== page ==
Power of the New Digital Disorder
EUC with HCI: Why It Matters
David Weinberger is an Internet Age philosopher. His latest book, Everything Is Miscellaneous: The Power of the New Digital Disorder (Times Books, May 2007), examines ways the Web is reforming our basic ideas about organizing and accessing information, concepts that have helped shape Western thought since the time of the ancient Greeks. Weinberger's previous books include an early examination of Web culture, Small Pieces Loosely Joined, and (with co-authors Christopher Locke, Rick Levine and Doc Searls) the influential Cluetrain Manifesto. A Ph.D. in philosophy who has worked in academia, the tech industry and as a gagwriter for Woody Allen, Weinberger spoke with CIO Insight Senior Writer Edward Cone about the practical implications of this philosophical twist.
CIO Insight: How does the organization of digital information differ from the organization of other information?
David Weinberger: There can be only one way of organizing a physical store; that's the way atoms work. Digitally, not only can there be as many ways as we can imagine of organizing, but the organization doesn't have to actually move any of the objects, which means the owners of the stuff no longer have to own the organization of that stuff. You don't have to move the objects; customers can just point to them, like they do with playlists. You can organize by musician, events in your life the music narrates, year produced. The shift is not just in multiple ways of organizing, but that anyone can do it.
Why is that a good thing from a business point of view?
Weinberger: Letting users organize information makes the information more usable and more valuable. Traditionally you figure out a way of clustering products online or in a catalog, based upon the season or price or how they are used, and that helps customers find what they need, and to see other things they might want in the cluster. That mirrors the way we organize things in the physical world. We can still do that, but also enable our users to decide what matters to them, and to pull together clusters around that. That makes a site far more usable, much more directly relevant to their interests and their needs and their way of thinking.
An example: Amazon has a standard set of categories for organizing books, very similar to the Dewey Decimal system, a treelike structure of information. Yet it's all the way at the bottom of the page and hardly anybody uses it. Instead, Amazon organizes in ways you'd never organize a [bricks-and-mortar] bookstore, but that may be useful to some readers. One of the most important [ways to organize] is clustering books by the purchase patterns of other readers. They also do a linguistic analysis of each book to find statistically improbable phrases that are distinctive to the book, and let you click on the phrases to find books that use them. Someone's going to buy one of the books that's linked that way. Amazon also lets users create their own lists and publish them on Amazon pages, so on the page for Little House on the Prairie books there may be a list of 19th century recipe books--that's an usual cut through the material, created by a customer around a topic he or she found interesting. You can also tag or categorize books as you want.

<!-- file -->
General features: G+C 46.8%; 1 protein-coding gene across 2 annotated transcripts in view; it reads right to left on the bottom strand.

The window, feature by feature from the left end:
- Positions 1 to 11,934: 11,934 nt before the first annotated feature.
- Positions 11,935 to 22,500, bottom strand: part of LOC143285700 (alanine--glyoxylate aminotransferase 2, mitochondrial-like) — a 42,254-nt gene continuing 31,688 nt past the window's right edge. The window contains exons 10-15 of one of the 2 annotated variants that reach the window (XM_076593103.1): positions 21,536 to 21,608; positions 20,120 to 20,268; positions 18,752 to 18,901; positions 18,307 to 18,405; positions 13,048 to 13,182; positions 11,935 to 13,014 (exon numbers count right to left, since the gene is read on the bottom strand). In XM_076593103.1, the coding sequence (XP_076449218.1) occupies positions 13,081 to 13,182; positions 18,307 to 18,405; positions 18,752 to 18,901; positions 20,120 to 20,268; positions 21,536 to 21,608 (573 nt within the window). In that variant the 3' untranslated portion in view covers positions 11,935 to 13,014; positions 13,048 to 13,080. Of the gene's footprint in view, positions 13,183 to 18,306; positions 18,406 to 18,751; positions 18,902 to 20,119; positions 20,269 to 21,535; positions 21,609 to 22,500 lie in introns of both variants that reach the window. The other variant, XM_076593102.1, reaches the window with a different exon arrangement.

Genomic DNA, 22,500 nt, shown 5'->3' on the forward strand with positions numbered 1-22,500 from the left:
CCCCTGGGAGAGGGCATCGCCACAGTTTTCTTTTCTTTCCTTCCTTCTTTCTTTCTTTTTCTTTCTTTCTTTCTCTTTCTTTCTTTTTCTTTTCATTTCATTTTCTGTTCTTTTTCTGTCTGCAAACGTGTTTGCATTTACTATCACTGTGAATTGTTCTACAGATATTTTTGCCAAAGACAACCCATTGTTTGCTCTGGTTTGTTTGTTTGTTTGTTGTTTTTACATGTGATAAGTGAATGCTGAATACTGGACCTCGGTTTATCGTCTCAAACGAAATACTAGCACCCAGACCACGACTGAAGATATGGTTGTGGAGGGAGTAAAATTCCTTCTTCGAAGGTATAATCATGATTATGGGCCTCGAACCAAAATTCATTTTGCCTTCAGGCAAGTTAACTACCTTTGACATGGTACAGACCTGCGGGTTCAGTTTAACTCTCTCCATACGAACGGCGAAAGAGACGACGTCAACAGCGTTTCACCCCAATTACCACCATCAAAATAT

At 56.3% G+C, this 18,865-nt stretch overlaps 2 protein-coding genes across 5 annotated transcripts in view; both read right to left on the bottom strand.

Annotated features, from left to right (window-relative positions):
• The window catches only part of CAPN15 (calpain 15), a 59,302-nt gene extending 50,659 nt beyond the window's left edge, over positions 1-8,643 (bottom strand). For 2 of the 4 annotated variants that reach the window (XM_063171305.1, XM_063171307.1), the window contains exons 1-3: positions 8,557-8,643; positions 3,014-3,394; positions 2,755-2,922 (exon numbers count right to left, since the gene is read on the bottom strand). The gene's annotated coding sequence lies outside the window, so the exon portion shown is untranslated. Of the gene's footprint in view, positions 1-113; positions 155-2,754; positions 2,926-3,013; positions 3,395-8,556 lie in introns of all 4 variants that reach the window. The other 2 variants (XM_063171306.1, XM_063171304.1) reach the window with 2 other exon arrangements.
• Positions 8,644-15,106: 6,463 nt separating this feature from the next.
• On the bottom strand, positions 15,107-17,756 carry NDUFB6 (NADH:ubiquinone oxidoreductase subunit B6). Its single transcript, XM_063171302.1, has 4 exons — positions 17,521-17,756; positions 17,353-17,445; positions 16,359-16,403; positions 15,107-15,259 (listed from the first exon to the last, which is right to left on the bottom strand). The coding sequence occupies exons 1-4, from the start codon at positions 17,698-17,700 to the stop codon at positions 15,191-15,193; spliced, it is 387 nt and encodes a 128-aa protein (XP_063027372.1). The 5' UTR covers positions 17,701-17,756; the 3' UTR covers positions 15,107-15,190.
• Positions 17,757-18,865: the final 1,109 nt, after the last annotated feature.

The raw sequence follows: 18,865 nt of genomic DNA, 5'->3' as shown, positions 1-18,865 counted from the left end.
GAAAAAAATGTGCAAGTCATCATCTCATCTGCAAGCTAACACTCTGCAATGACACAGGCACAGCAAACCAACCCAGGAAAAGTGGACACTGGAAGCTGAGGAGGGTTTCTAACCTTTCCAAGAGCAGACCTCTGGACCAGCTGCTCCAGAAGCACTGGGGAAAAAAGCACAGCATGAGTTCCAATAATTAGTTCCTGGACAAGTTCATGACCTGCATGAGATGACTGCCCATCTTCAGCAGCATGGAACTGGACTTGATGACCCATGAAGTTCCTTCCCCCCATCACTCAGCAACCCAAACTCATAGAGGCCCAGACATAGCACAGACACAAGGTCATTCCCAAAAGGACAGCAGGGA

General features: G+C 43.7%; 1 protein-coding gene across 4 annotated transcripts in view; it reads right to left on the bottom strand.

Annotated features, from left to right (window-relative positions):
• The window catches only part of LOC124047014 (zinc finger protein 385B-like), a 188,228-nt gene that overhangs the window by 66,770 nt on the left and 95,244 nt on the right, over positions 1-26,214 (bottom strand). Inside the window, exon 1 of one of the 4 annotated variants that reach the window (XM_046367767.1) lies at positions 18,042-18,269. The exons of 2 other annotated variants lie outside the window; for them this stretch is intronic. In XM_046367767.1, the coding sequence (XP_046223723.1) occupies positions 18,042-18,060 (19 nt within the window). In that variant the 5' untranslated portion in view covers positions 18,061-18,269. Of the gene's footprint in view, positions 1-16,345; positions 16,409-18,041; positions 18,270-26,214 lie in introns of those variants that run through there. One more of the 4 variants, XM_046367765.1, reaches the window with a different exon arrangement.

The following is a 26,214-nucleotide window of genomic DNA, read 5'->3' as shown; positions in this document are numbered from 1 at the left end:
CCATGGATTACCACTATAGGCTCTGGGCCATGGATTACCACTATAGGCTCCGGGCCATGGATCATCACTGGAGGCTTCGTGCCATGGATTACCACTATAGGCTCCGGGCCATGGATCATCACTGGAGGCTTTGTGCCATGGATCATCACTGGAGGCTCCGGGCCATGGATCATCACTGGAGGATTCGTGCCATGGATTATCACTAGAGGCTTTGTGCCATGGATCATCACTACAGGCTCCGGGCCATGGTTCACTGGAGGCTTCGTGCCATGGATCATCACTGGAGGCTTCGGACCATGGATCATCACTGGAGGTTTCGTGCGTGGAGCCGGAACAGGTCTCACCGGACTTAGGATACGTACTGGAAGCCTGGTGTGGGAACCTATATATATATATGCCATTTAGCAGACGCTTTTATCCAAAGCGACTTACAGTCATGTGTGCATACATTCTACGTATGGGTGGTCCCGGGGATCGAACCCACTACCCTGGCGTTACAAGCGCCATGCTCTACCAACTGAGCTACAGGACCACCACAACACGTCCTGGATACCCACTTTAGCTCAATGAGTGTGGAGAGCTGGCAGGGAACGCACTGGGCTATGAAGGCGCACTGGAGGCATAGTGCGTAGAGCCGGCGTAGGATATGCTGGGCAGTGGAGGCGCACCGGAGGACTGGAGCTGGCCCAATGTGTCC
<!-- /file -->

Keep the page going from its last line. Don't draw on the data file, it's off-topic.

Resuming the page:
And that can increase sales?
Weinberger: There is tremendous practical business value in enabling users to bring to the surface their ways of organizing your stuff. Maybe some small group of people who would have never found your stuff, who wouldn't have known it belongs in this or that category unless somebody else had done it, will find it. It's a Long Tail thing: Businesses are good at figuring out the most valuable categories for the majorities of their users, but there's money left on the table because some number of potential customers--possibly a very large number--would come to your site and buy your product if they knew that this thing you've categorized one way is to them an example of something else. You want to enable customers to sort and organize things in the way they think about them, and to allow them to do it for one another. It's a social activity, not just individuals acting alone.
Are these hard changes for businesses to make?
Weinberger: The technology is really simple. The hard part is the bigger shift this entails. We are very used to the notion that the owner of an organization owns the organization of that stuff. If you own a store and customers rearrange the stock, you throw the customers out, even if they rearrange it in a way that makes complete sense to them and may make sense to their friends.
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